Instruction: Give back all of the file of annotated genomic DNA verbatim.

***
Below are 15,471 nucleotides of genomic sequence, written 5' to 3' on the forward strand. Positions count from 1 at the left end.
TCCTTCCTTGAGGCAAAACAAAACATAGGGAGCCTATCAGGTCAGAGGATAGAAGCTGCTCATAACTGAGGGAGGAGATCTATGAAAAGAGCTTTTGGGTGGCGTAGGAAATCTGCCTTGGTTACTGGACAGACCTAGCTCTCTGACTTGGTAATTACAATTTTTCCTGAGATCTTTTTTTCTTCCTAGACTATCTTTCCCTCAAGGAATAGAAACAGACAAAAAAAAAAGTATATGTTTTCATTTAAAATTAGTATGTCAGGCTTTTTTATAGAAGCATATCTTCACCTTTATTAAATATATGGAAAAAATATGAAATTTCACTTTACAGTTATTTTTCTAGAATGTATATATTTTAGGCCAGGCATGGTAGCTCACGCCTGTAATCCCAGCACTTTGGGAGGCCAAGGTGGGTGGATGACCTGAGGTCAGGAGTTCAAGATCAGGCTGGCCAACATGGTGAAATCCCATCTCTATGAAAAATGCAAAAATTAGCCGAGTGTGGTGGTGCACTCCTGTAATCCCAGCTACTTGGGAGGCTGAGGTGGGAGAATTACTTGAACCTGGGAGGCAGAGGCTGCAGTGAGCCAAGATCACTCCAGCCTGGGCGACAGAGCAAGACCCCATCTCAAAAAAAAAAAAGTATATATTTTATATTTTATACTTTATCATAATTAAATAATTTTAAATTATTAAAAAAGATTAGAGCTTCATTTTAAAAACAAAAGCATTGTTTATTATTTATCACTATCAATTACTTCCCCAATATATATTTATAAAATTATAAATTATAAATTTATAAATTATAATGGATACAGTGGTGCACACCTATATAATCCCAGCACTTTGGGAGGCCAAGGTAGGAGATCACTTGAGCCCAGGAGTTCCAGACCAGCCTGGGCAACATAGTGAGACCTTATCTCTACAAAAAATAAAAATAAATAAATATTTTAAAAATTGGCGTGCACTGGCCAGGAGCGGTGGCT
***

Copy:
Below are 15,471 nucleotides of genomic sequence, written 5' to 3' on the forward strand. Positions count from 1 at the left end.
TCCTTCCTTGAGGCAAAACAAAACATAGGGAGCCTATCAGGTCAGAGGATAGAAGCTGCTCATAACTGAGGGAGGAGATCTATGAAAAGAGCTTTTGGGTGGCGTAGGAAATCTGCCTTGGTTACTGGACAGACCTAGCTCTCTGACTTGGTAATTACAATTTTTCCTGAGATCTTTTTTTCTTCCTAGACTATCTTTCCCTCAAGGAATAGAAACAGACAAAAAAAAAAGTATATGTTTTCATTTAAAATTAGTATGTCAGGCTTTTTTATAGAAGCATATCTTCACCTTTATTAAATATATGGAAAAAATATGAAATTTCACTTTACAGTTATTTTTCTAGAATGTATATATTTTAGGCCAGGCATGGTAGCTCACGCCTGTAATCCCAGCACTTTGGGAGGCCAAGGTGGGTGGATGACCTGAGGTCAGGAGTTCAAGATCAGGCTGGCCAACATGGTGAAATCCCATCTCTATGAAAAATGCAAAAATTAGCCGAGTGTGGTGGTGCACTCCTGTAATCCCAGCTACTTGGGAGGCTGAGGTGGGAGAATTACTTGAACCTGGGAGGCAGAGGCTGCAGTGAGCCAAGATCACTCCAGCCTGGGCGACAGAGCAAGACCCCATCTCAAAAAAAAAAAAGTATATATTTTATATTTTATACTTTATCATAATTAAATAATTTTAAATTATTAAAAAAGATTAGAGCTTCATTTTAAAAACAAAAGCATTGTTTATTATTTATCACTATCAATTACTTCCCCAATATATATTTATAAAATTATAAATTATAAATTTATAAATTATAATGGATACAGTGGTGCACACCTATATAATCCCAGCACTTTGGGAGGCCAAGGTAGGAGATCACTTGAGCCCAGGAGTTCCAGACCAGCCTGGGCAACATAGTGAGACCTTATCTCTACAAAAAATAAAAATAAATAAATATTTTAAAAATTGGCGTGCACTGGCCAGGAGCGGTGGCT